Streamline cooperatives to support growth

Tuesday February 02 2021
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One in four adult Ugandans is a member of a cooperative, according to International Cooperative Alliance.

This is not without cause. Cooperatives play a critical role in mobilising savings, increasing credit access and facilitating activities along production and value chains.

Onen in Gulu might, on his own, struggle to access a tractor to plough his fields but as a part of a cooperative, he can access one at much better terms. 

For this reason, cooperatives have grown from 13,179 in 2012 to about 23,485 in 2020, according to International Cooperative Alliance 

Despite their potential to drive economic growth, cooperatives have been posting dismal performance, with few growing beyond probation. 

A study commissioned by Finance Sector Deepening Uganda sought to understand supervisory challenges as well as identify best practice that could be applied locally.

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The study found that decentralising services, digitisation and self-regulation, have the potential to guide cooperatives’ revival in Uganda, in line with the objectives to increase and deepen financial inclusion.

Firstly, decentralising the cooperative department by creating regional offices would increase registration, supervision and inspection services across the country.

Currently, most administrative services are only available from the Cooperative Registrar’s office at the Ministry of Trade.

This has contributed to significant delays in accessing services, increased inefficiencies  and poor enforcement of regulations. 

Bringing services closer to the people would significantly increase the support cooperatives receive, reduce resolution time, and reduce costs associated with travel to and from the office.

Linked to this, the cooperative office can also streamline cooperatives’ supervision by digitising various processes such as registration, document submission and record management.

Inefficient manual processes that require physical submission of documents extend resolution time, drive up associated costs and increase the likelihood of errors.

Additionally, without the benefit of an online management system, it is challenging to provide cooperatives with the tailored support. Outdated physical repositories are also vulnerable to displacement and security risks.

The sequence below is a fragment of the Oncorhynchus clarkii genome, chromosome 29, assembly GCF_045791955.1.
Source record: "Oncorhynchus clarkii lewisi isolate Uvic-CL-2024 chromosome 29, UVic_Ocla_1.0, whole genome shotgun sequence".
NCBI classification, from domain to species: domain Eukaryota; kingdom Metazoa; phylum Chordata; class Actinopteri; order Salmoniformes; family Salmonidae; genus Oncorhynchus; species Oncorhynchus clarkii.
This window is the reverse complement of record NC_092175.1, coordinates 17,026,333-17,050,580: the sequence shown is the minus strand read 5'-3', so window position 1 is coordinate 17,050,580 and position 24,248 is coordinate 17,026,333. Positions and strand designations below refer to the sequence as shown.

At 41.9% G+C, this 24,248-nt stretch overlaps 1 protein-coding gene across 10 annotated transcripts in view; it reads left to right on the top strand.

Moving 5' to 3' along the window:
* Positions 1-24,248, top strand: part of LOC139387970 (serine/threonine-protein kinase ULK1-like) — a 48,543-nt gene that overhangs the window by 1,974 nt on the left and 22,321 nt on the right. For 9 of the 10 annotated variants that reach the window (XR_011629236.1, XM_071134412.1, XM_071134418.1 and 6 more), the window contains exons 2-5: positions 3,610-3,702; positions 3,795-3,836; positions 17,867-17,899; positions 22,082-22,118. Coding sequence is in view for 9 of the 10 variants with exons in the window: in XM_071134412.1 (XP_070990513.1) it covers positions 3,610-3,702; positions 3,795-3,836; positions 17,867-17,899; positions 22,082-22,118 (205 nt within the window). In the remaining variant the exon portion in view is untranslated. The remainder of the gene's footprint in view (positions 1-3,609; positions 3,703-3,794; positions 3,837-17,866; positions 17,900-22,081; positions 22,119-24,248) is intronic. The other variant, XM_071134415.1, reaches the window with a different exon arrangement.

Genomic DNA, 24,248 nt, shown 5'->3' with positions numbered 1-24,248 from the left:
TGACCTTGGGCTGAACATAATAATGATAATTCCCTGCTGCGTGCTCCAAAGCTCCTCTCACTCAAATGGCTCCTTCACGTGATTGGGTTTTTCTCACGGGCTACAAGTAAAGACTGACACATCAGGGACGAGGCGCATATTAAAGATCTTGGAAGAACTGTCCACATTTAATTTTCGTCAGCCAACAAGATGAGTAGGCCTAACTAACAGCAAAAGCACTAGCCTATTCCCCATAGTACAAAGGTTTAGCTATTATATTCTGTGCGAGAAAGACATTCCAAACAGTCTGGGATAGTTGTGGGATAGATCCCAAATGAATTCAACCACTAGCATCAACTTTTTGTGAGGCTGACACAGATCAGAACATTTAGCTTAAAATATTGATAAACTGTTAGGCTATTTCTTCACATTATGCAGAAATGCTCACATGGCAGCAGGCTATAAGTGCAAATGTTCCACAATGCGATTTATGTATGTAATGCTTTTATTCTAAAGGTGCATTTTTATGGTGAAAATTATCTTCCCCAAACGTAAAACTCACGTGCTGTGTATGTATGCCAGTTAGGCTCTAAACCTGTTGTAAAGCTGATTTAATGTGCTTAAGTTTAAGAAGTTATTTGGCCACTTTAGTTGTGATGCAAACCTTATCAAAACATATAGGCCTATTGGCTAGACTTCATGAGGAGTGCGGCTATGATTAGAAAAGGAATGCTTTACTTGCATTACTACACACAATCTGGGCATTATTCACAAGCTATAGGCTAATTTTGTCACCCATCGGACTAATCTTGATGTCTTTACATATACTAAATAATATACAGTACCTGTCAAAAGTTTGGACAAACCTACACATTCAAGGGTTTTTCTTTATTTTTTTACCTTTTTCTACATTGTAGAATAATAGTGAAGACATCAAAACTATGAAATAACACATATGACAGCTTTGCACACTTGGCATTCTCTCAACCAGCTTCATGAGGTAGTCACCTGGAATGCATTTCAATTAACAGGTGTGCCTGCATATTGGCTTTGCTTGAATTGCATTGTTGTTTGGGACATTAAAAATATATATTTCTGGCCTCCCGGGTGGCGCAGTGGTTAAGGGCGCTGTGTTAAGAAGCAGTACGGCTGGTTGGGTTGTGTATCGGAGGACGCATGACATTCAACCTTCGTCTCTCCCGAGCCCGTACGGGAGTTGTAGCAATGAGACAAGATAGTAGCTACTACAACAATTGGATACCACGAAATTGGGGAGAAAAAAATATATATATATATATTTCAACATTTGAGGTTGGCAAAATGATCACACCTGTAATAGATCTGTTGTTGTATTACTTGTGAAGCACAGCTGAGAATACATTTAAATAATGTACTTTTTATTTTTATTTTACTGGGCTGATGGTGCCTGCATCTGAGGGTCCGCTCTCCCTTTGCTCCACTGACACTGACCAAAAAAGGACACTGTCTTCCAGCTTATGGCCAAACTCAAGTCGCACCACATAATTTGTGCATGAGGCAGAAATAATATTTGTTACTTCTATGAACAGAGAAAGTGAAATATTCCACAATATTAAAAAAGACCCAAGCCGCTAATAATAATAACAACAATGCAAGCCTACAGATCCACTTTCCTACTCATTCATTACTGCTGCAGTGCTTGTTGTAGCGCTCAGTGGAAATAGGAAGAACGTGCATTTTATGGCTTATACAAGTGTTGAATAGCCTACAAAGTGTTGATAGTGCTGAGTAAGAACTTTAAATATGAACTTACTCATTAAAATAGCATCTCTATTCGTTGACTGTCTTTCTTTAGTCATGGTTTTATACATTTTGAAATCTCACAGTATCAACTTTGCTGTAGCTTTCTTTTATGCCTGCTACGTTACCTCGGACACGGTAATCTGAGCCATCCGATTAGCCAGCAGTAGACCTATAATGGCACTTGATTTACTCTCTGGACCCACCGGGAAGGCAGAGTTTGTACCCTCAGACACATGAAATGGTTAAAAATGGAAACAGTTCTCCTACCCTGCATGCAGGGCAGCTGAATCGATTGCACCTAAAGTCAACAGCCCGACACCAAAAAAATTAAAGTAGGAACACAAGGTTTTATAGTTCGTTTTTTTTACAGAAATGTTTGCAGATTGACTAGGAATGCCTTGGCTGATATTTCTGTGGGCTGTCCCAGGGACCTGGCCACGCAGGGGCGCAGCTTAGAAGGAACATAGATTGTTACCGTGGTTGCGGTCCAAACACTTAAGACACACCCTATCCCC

Policymakers should encourage smaller cooperatives to merge and create larger entities. While the number of registered cooperatives continues to multiply, only a small proportion of them have successfully gained permanent status. Lack of the necessary leadership and knowledge to run a cooperative effectively contributes to this.

Rather than have an increasing number of new cooperatives that are unable to operate effectively, international experience has demonstrated the benefits of merging to share resources, knowledge and expertise more adequately.

The use of self-regulatory frameworks can encourage compliance and good governance.  Cooperatives operate under an apex body that provides various services, including technical advice, training, mentorship and coaching.

It also subscribes to a self-regulatory framework that requires each cooperative to uphold the principles of good governance.  Such a framework reduces government’s administrative burden and associated costs of regulation while providing the necessary checks and balances for stable cooperatives.

Based on international best practice, there are three main actionable areas where policymakers and development partners can invest time and resources to facilitate cooperatives’ growth in Uganda.

Policymakers in the cooperatives sector should use partnerships with relevant institutions in the market to streamline services provided to cooperatives.

For instance, a partnership with the International Centre for Arbitration & Mediation would be essential to manage and resolve conflicts that develop in cooperatives and often contribute to their reduced performance.

Another strategic partnership could be between the Cooperatives Department of Ministry of Trade and the Association of Microfinance Institutions of Uganda to provide training to the cooperatives.

There also needs to be an alignment between the Cooperative Department and the recently created Uganda Microfinance Regulatory Authority, which also has the mandate to regulate Saccos.

Policymakers and development partners can review the regulatory scope of these institutions to clarify the role each should play in supporting Saccos to minimise resource duplication and ease the supervision of cooperatives.

Finally, Ministry of Trace and Uganda Microfinance Regulatory Authority can collaborate by developing shared digital infrastructure to  register and supervise cooperatives. 

As mentioned earlier, digitization would substantially improve supervisory capacity, increase efficiencies and minimise costs associated with regulation. Such a collaborative approach would reduce the project resources required and streamline administrative processes.

Paelo is Intervention Manager, Business Environment, Financial Sector Deepening Uganda

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